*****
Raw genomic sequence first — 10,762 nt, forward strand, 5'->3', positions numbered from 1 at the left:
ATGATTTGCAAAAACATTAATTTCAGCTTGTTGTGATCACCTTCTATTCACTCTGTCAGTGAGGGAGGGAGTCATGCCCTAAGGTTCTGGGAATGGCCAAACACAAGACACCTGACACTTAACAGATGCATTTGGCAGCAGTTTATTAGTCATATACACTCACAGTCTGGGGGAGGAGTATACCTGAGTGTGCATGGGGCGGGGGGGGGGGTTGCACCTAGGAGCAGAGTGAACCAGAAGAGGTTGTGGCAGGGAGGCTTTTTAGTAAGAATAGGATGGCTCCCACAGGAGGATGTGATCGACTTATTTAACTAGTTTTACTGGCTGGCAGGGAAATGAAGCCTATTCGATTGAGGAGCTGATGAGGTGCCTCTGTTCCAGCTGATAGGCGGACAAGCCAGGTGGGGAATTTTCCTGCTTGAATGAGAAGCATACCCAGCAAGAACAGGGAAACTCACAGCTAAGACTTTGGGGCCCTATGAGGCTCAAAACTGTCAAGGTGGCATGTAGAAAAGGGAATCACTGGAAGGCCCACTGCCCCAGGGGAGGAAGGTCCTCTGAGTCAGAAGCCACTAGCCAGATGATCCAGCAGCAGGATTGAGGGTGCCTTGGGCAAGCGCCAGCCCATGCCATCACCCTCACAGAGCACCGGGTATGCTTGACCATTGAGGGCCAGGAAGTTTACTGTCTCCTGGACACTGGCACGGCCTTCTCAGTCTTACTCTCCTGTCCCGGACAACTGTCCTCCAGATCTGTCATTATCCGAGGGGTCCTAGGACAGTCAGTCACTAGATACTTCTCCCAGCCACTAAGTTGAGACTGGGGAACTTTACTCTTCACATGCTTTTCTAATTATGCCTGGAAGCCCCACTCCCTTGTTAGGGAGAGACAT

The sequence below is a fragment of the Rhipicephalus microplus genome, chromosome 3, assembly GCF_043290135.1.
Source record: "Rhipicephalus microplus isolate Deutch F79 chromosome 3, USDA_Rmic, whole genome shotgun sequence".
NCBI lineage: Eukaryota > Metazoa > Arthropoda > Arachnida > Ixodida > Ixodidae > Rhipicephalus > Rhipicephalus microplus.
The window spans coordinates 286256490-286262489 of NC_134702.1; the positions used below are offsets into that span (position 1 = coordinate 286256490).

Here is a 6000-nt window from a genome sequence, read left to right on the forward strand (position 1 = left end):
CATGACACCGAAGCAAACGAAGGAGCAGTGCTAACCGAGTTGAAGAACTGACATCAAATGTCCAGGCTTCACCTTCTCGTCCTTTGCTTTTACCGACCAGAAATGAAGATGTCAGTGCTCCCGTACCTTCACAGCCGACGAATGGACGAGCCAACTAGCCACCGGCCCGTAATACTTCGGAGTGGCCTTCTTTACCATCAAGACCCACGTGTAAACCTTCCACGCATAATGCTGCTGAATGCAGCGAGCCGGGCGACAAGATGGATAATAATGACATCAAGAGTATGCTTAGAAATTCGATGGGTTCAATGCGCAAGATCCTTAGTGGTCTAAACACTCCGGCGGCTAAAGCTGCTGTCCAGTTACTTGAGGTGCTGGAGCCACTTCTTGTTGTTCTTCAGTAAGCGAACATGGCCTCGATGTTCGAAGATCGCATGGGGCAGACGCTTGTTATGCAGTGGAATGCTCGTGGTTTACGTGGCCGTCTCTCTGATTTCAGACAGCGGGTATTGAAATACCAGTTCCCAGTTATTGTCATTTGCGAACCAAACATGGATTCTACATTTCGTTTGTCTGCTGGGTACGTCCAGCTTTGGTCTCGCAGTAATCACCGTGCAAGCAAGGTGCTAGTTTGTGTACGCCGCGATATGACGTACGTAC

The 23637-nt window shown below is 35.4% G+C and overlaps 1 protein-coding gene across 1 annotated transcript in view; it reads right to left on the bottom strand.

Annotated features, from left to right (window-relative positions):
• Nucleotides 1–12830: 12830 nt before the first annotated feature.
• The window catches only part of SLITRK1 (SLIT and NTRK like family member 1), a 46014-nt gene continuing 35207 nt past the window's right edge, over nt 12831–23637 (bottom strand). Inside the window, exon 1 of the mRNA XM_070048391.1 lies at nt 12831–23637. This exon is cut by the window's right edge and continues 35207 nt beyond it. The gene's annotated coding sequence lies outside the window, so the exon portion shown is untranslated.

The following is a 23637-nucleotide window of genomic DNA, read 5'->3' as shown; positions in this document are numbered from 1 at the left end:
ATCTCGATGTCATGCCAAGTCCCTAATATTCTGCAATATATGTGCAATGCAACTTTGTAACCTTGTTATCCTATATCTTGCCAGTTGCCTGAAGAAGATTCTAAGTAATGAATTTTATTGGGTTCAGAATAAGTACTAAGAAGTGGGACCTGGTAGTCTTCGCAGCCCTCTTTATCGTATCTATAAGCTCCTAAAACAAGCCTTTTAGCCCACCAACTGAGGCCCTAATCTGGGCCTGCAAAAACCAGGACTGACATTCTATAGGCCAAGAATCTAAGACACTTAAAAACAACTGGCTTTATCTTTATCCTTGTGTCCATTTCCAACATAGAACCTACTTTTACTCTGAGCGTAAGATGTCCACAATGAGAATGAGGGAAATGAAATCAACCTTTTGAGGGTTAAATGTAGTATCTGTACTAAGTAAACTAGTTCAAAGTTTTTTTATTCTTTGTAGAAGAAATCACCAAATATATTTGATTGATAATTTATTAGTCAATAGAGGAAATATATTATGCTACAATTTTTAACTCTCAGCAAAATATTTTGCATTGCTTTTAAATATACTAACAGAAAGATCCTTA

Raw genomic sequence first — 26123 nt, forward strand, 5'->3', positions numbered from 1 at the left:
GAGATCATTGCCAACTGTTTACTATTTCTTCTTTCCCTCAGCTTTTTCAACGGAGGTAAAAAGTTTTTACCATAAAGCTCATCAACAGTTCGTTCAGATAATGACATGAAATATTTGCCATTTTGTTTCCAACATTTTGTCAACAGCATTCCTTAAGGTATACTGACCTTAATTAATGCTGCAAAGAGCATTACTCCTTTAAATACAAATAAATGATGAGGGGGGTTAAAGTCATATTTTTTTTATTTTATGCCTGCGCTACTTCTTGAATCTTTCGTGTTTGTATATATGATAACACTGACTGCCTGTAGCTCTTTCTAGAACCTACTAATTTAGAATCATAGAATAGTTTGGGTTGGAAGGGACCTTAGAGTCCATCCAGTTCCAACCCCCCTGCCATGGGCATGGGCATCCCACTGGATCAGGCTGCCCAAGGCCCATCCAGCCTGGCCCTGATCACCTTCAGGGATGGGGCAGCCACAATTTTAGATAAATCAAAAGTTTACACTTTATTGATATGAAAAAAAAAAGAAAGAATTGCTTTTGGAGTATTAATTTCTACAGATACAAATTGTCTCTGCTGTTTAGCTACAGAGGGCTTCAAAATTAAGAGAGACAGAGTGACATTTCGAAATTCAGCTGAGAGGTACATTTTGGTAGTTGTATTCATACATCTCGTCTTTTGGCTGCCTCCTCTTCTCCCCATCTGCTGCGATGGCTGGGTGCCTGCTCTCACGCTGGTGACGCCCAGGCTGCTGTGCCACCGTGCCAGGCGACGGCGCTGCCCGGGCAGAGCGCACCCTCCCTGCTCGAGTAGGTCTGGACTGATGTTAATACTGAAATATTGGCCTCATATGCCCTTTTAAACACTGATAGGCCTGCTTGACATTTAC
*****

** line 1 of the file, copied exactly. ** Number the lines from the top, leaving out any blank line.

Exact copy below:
Raw genomic sequence first — 10,762 nt, forward strand, 5'->3', positions numbered from 1 at the left: